Two Nights With U2 In Berlin, 9-24 & 9-25-15

Everything you know is wrong, auf deutsch #u2ietour #u2berlin

Wanting to see U2 in an arena in Europe managed to connect nicely with wanting to spend time in Berlin, so we traveled to see two of the four shows at the Mercedes-Benz Arena at the end of September. The queue outside was very international, with Poles, Finns and Russians (and their vodka bottles) heavily dominating the line.

The first night’s queue was a hot mess, with security deciding to hand out wristbands by standing outside the queue pen and yelling at people in German that they needed to come have their tickets scanned. Despite our tickets designating us for the South Side, we were placed North Side. The Red Zone got let in ahead of general GA; we arrived around 4pm so weren’t expecting much but happily grabbed our favored spots with the Red Zone to our back.

Ticket time said 7:30, which I thought would be 8:10-8:15, but it wasn’t until 8:35 that we heard “People Have the Power” and a newly-coiffed Bono strutted down the catwalk to the I stage. (Newly-coiffed to me, but the pompadour was definitely tighter and higher than it was in NYC.) I expected a lot from a Berlin audience, and they were definitely with the band from the first note, even if the crowd sat down for the first part of the show.


Bono was definitely operating on high gear for the initial part of the show. I’ve been listening to the shows via Mixlr each night, so it’s tough for me to call out any differences in approach, energy or performance; but they’ve definitely reached that part of the tour where they are just cruising, and I mean that in a good way. It’s a high-powered energy vehicle that they can tweak one way or the other depending on the night.

I really wanted to head back to the E stage when the time came, but then realized that I didn’t want to bolt at the end of “Until The End of The World” because if there was ever a place where I wanted to soak that song in, it would be the first time hearing it in Berlin, and also because I wanted to be able to take in the audience’s reaction to the Berlin Wall imagery coming down at intermission.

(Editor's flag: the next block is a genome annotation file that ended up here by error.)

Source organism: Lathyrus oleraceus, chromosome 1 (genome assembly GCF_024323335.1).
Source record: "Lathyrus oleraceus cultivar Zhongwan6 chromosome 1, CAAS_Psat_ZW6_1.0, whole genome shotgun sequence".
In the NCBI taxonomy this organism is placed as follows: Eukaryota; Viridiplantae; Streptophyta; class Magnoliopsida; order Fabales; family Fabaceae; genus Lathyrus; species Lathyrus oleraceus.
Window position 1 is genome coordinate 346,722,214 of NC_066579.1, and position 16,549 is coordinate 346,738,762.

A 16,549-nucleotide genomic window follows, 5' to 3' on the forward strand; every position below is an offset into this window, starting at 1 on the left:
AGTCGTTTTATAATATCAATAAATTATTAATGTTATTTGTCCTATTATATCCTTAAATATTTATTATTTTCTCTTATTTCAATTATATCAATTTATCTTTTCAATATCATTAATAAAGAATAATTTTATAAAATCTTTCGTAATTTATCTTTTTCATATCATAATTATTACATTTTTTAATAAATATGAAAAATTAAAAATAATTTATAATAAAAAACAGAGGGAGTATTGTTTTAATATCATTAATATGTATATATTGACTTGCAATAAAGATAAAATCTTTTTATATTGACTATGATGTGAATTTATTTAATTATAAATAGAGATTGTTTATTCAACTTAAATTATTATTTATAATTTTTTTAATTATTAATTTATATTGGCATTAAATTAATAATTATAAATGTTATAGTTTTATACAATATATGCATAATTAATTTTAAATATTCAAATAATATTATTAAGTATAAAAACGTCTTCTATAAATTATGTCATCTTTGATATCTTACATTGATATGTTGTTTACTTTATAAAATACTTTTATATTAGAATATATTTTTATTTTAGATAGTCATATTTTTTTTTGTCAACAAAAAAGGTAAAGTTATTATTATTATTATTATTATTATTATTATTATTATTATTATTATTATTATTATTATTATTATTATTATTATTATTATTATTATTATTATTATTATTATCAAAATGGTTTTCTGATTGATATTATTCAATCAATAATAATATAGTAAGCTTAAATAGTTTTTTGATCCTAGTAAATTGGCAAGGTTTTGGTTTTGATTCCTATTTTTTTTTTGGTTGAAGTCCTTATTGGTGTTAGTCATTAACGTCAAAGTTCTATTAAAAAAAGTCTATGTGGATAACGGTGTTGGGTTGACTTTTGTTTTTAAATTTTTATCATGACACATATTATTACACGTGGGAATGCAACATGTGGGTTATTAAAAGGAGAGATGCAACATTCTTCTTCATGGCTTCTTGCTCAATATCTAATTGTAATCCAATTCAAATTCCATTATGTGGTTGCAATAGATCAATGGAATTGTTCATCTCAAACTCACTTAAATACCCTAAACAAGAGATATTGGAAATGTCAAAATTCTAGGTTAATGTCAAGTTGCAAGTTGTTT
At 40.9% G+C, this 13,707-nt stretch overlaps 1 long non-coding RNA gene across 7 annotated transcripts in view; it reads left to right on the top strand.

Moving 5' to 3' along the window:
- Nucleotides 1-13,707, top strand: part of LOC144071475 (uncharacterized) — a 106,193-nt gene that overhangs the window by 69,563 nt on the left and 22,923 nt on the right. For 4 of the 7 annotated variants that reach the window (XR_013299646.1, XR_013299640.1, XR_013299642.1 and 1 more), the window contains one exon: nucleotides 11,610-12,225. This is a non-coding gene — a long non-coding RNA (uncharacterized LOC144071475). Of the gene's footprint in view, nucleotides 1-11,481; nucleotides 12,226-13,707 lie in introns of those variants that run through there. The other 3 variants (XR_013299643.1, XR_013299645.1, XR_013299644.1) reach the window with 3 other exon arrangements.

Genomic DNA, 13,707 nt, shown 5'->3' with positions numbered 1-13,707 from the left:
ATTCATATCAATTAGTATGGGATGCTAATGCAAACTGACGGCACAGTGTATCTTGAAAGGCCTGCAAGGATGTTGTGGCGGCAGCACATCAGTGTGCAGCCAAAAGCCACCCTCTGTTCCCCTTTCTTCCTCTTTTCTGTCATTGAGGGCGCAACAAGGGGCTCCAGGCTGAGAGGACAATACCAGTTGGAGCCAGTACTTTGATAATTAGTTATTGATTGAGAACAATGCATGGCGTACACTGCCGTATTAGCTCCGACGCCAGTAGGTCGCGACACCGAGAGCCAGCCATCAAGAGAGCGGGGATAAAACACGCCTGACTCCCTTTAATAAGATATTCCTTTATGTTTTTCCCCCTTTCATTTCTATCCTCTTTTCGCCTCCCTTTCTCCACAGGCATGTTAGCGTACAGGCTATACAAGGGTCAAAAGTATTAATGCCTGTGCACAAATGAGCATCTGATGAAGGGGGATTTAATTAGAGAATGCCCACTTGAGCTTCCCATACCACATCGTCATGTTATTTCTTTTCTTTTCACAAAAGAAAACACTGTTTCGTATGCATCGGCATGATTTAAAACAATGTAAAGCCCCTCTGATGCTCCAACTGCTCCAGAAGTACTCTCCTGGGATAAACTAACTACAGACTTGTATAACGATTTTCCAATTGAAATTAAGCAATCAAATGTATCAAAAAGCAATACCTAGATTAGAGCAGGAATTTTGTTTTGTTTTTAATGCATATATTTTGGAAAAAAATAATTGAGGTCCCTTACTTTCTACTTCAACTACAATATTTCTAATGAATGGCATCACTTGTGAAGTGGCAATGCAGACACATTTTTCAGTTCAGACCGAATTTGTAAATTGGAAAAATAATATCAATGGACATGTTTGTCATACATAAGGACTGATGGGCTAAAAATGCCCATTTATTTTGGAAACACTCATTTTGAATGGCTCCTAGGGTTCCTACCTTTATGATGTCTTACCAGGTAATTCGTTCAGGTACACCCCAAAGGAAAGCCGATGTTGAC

There was a huge swell of energy and emotion at the start of UTEOTW; I am sure that some of that came from me, but I would stand and assert that at least part of it was universal. It is a song that generally picks up the whole audience, and tonight was no different. Berliners know where that song came from. And then, when the screen switched to the wall and the banners came down, there was a gentle but definite gasp of recognition—you could feel the energy in the room heighten—and then of course everyone took out their phones. That was when we scurried to the back of the floor. The slogans were in German; there was also a live subtitle scroll at the bottom of the large screen tonight when Bono was talking between songs. (I do not envy that person their job.)


In Berlin, the back quarter of the E stage was cordoned off. But there was plenty of room at the very back along the dividing barrier, and we could see just fine. There was a group of very drunk Germans sending a woman in their party to dispose of their empty beer cups and acquire more beer, and luckily they decided they were more interested in drinking more than watching the show at the end of “Invisible” (which I still actively dislike for the exact same ways I did in July at MSG) when Bono announced, “Please welcome to the E stage…” at the end of “Even Better Than The Real Thing” and out of the screen came Larry, Adam and Edge.

Bono was breathing heavy into the mic and I’m kind of ashamed I didn’t recognize the synth drone. But as soon as the first car-crash-chords emanated out of Edge’s guitar, the hair on my arms stood straight up and there was a collective OH MY FUCKING GOD as we and the people in front of us (some great South American fans) absolutely exploded. Like, Zoo Station? In BERLIN? On the FIRST NIGHT? It hasn’t been played ALL TOUR? And then the initial rhythm of the intro, the band finding their groove and neatly slotting into it, before those shimmering chords come in from the Edge and carry the song to the first line.

I am levitating. I am praying for time to stand still. I am singing in my best Fly intonation because I don’t know any other way to sing it. “I’m ready to duck / I’m ready to dive, I’m ready to say I’m glad to be alive / I’m ready, ready for the — PUSH,” and if your pelvis didn’t move a little bit like Bono’s vinyl-clad ass used to towards the camera, I will tell you that you are lying.

Bono was feeling it. Larry and Edge were DRIVING it. It was unpredictable and rough and gorgeous and emotional and enormous, huge for the fans who knew that this hadn’t happened yet, for everyone who knew why it was happening now. It was beyond wonderful. When it was done, I was absolutely numb. I did not know how I was going to get through the rest of the night.